Corporate Cash Surges $236 Billion in Q3 to All Time High
Cause for Concern
Anthony Carfang, The Carfang Group
Corporations in the U.S. added $236B or 10% to their cash holdings during the third quarter according to data released by The Carfang Group and based in part on the December Federal Reserve Flow of Funds Z1 report. This follows a $161B surge in the second quarter. Corporate liquidity is now at an all-time high of $2.608T.
Corporate treasurers hold cash on their balance sheet to handle a company's day to day business needs, accumulate for longer term capital expenditures and projects as well as a precaution against business cycle uncertainty. Generally, the rate of return on cash is far lower than the return would be if capital were invested in the business. This cash is placed at low interest rates in bank deposits or in government and agency securities. Treasurers receive a somewhat higher rate in their money market mutual fund or commercial paper investments.
The six-month increase of nearly $400B in corporate liquidity is unprecedented and should be a cause for concern.
It is not coincidental that this is happening at the same time as major Federal Reserve intervention. During 2019, the Fed has paused its interest rate normalization, resumed its crisis era quantitative easing and has experienced dislocations in the repo market. It appears that corporate treasurers are raising cash and waiting out these unclear Fed signals. In addition, after a couple years of trimming the size of the Federal Reserve's post crisis balance sheet, the Fed is once again increasing its holdings. Recent turmoil in the cash markets has seen overnight rates on repurchase agreement shoot up to a high of 10%. Although that has abated, traders are concerned about what might happen at year end.
Globally, other central bankers are keeping their rates in negative territory. Implications include a lower return on invested capital for corporations and distorted balance sheets for commercial banks.
Both Basel III regulations and Dodd-Frank place specific requirements on banks in terms of what they can do with short term cash and the amount of capital required to support that cash. The surge in corporate cash, to the extent it flows into bank, triggers compliance issues for banks and likely inflates their FDIC insurance requirements.
Cash had declined throughout 2018, a period during which the central bank was raising rates. That year was also characterized by a high level of share buybacks and repurchases. Perhaps part of the recent spike is cash levels is due to a slowing of share repurchases.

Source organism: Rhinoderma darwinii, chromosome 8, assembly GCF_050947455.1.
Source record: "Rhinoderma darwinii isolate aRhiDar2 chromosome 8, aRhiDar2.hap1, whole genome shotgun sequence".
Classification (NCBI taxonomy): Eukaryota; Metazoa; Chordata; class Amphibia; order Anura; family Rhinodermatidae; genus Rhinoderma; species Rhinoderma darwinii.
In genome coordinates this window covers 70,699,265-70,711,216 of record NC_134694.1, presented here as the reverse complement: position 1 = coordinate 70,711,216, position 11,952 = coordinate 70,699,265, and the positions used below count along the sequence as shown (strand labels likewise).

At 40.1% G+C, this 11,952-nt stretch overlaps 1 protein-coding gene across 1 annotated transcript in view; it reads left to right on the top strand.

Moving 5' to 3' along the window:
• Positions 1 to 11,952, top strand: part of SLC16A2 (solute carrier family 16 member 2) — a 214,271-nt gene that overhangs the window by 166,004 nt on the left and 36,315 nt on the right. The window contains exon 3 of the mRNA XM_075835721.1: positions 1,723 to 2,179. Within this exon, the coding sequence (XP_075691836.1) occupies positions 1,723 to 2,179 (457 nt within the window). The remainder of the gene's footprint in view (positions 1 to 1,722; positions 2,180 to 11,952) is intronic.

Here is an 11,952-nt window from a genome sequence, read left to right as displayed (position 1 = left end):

This strong growth in corporate cash in Q3 was powered by a $190B increase in checkable bank deposits and currency, following a $100B increase in Q2. Money fund holdings by corporations were also up strongly, $36B in Q3 on top of the Q2 $20B increase.
At $2.6 trillion, cash holdings are up 41% over five years, far outpacing the 26% growth in nominal GDP in the U.S. Economists had widely expected the reverse, anticipating that companies would use their cash for capital spending.
Corporate cash holdings were equivalent to 12.1% of U.S. GDP. As the accompanying chart shows, that is close to its historic high and double the level of the early 1990s. To the extent that the amount of cash necessary to support a given level of economic activity is a measure of market (or regulatory) efficiency, amount is a cause for concern.
There are material changes in the composition of that cash total. Checkable deposits and currency now account for 46% of corporate cash, more than double the levels of a decade ago. On the other hand, money funds appear to have bottomed at about 20% of corporate cash, a level that flatlined in 2016 when the SEC instituted new regulations. That's more than half the level of a decade ago.
Earlier this year, I published Megatrends in Treasury, Money and Banking (https://www.thecarfanggroup.com/megatrends). In that article, I raised concerns about the growing impact of central bank policies. The historic five quarter decline in corporate cash which began in late 2017 is now dwarfed by the current surge. The underlying volatility of corporate cash balances amplifies my concerns. The current turmoil in the cash repo market could be an early manifestation of more serious problems.
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